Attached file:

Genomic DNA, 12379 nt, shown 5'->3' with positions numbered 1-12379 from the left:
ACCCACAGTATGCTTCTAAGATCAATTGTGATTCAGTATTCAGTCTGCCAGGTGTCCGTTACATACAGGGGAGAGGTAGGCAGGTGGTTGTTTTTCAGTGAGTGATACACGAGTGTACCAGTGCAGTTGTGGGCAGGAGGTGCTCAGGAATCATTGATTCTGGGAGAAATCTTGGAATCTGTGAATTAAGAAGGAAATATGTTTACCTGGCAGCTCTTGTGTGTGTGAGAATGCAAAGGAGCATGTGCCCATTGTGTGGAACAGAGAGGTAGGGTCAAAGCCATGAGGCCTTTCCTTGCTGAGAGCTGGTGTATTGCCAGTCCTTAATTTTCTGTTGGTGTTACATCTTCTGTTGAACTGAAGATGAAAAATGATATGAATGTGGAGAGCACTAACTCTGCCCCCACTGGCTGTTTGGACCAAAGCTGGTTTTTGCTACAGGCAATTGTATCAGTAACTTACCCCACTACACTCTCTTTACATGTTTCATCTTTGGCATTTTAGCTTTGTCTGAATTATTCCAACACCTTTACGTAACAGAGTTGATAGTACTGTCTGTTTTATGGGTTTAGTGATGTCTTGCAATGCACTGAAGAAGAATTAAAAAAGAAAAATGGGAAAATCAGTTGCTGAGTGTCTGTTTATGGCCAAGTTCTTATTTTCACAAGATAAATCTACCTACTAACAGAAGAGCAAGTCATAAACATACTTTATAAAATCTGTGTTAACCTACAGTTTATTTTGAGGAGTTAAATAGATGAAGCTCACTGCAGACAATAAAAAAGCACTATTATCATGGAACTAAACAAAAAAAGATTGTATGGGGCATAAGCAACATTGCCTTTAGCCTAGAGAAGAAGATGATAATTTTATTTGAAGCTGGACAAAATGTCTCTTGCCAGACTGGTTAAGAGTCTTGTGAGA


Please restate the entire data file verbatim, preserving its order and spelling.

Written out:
Genomic DNA, 12379 nt, shown 5'->3' with positions numbered 1-12379 from the left:
ACCCACAGTATGCTTCTAAGATCAATTGTGATTCAGTATTCAGTCTGCCAGGTGTCCGTTACATACAGGGGAGAGGTAGGCAGGTGGTTGTTTTTCAGTGAGTGATACACGAGTGTACCAGTGCAGTTGTGGGCAGGAGGTGCTCAGGAATCATTGATTCTGGGAGAAATCTTGGAATCTGTGAATTAAGAAGGAAATATGTTTACCTGGCAGCTCTTGTGTGTGTGAGAATGCAAAGGAGCATGTGCCCATTGTGTGGAACAGAGAGGTAGGGTCAAAGCCATGAGGCCTTTCCTTGCTGAGAGCTGGTGTATTGCCAGTCCTTAATTTTCTGTTGGTGTTACATCTTCTGTTGAACTGAAGATGAAAAATGATATGAATGTGGAGAGCACTAACTCTGCCCCCACTGGCTGTTTGGACCAAAGCTGGTTTTTGCTACAGGCAATTGTATCAGTAACTTACCCCACTACACTCTCTTTACATGTTTCATCTTTGGCATTTTAGCTTTGTCTGAATTATTCCAACACCTTTACGTAACAGAGTTGATAGTACTGTCTGTTTTATGGGTTTAGTGATGTCTTGCAATGCACTGAAGAAGAATTAAAAAAGAAAAATGGGAAAATCAGTTGCTGAGTGTCTGTTTATGGCCAAGTTCTTATTTTCACAAGATAAATCTACCTACTAACAGAAGAGCAAGTCATAAACATACTTTATAAAATCTGTGTTAACCTACAGTTTATTTTGAGGAGTTAAATAGATGAAGCTCACTGCAGACAATAAAAAAGCACTATTATCATGGAACTAAACAAAAAAAGATTGTATGGGGCATAAGCAACATTGCCTTTAGCCTAGAGAAGAAGATGATAATTTTATTTGAAGCTGGACAAAATGTCTCTTGCCAGACTGGTTAAGAGTCTTGTGAGA